3. If approved, Windows NT or Windows 2000 grants dial permission as a local user.

  4. A response is returned to Cisco Secure ACS for Windows and authorizations are assigned.

  5. Confirmation and associated authorizations assigned in Cisco Secure ACS for Windows for that user are sent to the network access server. Accounting information is logged.

Figure 7Figure 3-7 Using Windows User Database

An added benefit of using the Windows NT or Windows 2000 user database is that the username and password that are used for authentication are the same that are used for network login. As such, you can require users to enter their username and password once, for the convenience of a simple, single login.

Token Card Support

Cisco Secure ACS for Windows supports several third-party token servers, such as RSA SecurID, Secure Computing SafeWord, Symantec (AXENT) Defender, and any hexadecimal X.909 token card such as CRYPTOCard. As shown in Figure 3-8, for some token servers, Cisco Secure ACS for Windows acts as a client to the token server.

Figure 8Figure 3-8 Token Card Support

For others, it uses the token server's RADIUS interface for authentication requests. As with the Windows NT or Windows 2000 database, after the username is located in the Cisco Secure user database, CSAuth can check the selected token server to verify the username and token-card password. The token server then provides a response, approving or denying validation. If the response is approved, CSAuth knows that authentication should be granted for the user.

Cisco Secure ACS for Windows can support token servers using the RADIUS server that is built into the token server. Rather than using the vendor's proprietary API, Cisco Secure ACS for Windows sends standard RADIUS authentication requests to the RADIUS authentication port on the token server. The token servers that are supported through their RADIUS servers are those from ActivCard, CRYPTOCard, VASCO, PassGo Technologies, RSA Security, and Secure Computing.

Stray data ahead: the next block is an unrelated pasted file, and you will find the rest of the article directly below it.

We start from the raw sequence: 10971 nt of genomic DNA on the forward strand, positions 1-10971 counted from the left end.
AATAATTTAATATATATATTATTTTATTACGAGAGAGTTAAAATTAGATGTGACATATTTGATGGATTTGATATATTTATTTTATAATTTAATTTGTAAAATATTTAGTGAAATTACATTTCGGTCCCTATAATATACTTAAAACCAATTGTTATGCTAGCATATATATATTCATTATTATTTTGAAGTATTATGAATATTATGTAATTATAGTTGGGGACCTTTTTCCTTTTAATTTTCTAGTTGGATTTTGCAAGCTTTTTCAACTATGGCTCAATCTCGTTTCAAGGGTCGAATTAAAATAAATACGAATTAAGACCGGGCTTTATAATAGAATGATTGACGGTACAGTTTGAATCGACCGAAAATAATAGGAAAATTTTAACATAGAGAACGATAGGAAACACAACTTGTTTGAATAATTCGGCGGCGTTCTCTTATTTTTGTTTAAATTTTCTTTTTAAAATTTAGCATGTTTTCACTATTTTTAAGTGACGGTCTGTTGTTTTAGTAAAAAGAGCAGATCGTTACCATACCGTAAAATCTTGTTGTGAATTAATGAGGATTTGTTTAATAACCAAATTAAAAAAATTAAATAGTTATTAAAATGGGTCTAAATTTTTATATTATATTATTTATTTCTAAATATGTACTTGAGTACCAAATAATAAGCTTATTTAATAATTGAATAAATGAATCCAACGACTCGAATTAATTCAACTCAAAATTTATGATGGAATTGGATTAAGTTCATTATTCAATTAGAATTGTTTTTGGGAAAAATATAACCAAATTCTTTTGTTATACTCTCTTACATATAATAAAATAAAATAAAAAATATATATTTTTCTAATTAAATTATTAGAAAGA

NOTE

Before Cisco Secure ACS 3.0.1, support for CRYPTOCard token servers used the vendor-proprietary interface provided with the CRYPTOCard token server.

Beginning with Cisco Secure ACS 3.0.1, Cisco supports CRYPTOCard token servers using a standard RADIUS interface.

Cisco Secure ACS for Windows also supports any token server that is a RADIUS server compliant with IETF RFC 2865. So, in addition to the RADIUS-enabled token server vendors that are explicitly supported, this enables you to use any token server that supports RADIUS-based authentication.

You can create multiple instances of each of these token server types in Cisco Secure ACS for Windows.

Versions 3.1 and 3.2 Enhancements

Cisco is constantly upgrading and enhancing hardware and software products, and Cisco Secure ACS for Windows is no exception. You can always find the latest version information at Cisco's website. This section looks at some of the important new features that have been added to Cisco Secure ACS for Windows by versions 3.1 and 3.2.

The following are the Cisco Secure ACS for Windows version 3.1 product enhancements:

  • Protected Extensible Authentication Protocol (PEAP) support—Nonproprietary PEAP for wireless user authentication provides stronger security, greater extensibility, and support for one-time token authentication and password aging.

  • SSL support for administrative access—SSL can be used to secure administrative access to the Cisco Secure ACS for Windows HTML interface.

  • Change Password (CHPASS) improvements—Cisco Secure ACS for Windows allows you to control whether network administrators can change passwords during Telnet sessions that are hosted by TACACS+ AAA clients.

  • Improved IP pool addressing—To reduce the possibility of allocating an IP address that is already in use, Cisco Secure ACS for Windows uses the IETF RADIUS Class attribute as an additional index for user sessions.